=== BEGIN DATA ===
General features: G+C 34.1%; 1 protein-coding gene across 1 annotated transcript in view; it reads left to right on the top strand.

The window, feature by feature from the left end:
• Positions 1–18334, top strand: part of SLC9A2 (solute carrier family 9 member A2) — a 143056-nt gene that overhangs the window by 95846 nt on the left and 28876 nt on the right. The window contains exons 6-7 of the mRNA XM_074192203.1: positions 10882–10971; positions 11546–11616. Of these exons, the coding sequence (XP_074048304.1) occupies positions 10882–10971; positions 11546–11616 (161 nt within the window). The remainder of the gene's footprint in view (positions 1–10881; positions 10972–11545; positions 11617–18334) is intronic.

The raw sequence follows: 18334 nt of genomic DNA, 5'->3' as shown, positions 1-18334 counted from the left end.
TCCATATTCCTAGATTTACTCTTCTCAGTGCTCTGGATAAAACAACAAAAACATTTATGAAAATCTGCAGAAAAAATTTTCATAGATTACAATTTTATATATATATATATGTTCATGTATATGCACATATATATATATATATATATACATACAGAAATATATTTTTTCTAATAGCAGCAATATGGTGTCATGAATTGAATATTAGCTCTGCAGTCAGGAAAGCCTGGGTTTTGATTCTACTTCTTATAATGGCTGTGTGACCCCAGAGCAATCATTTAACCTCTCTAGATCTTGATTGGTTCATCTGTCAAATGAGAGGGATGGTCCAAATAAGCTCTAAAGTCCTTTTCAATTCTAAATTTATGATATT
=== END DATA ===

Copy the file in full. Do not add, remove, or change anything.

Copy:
General features: G+C 34.1%; 1 protein-coding gene across 1 annotated transcript in view; it reads left to right on the top strand.

The window, feature by feature from the left end:
• Positions 1–18334, top strand: part of SLC9A2 (solute carrier family 9 member A2) — a 143056-nt gene that overhangs the window by 95846 nt on the left and 28876 nt on the right. The window contains exons 6-7 of the mRNA XM_074192203.1: positions 10882–10971; positions 11546–11616. Of these exons, the coding sequence (XP_074048304.1) occupies positions 10882–10971; positions 11546–11616 (161 nt within the window). The remainder of the gene's footprint in view (positions 1–10881; positions 10972–11545; positions 11617–18334) is intronic.

The raw sequence follows: 18334 nt of genomic DNA, 5'->3' as shown, positions 1-18334 counted from the left end.
TCCATATTCCTAGATTTACTCTTCTCAGTGCTCTGGATAAAACAACAAAAACATTTATGAAAATCTGCAGAAAAAATTTTCATAGATTACAATTTTATATATATATATATGTTCATGTATATGCACATATATATATATATATATATACATACAGAAATATATTTTTTCTAATAGCAGCAATATGGTGTCATGAATTGAATATTAGCTCTGCAGTCAGGAAAGCCTGGGTTTTGATTCTACTTCTTATAATGGCTGTGTGACCCCAGAGCAATCATTTAACCTCTCTAGATCTTGATTGGTTCATCTGTCAAATGAGAGGGATGGTCCAAATAAGCTCTAAAGTCCTTTTCAATTCTAAATTTATGATATT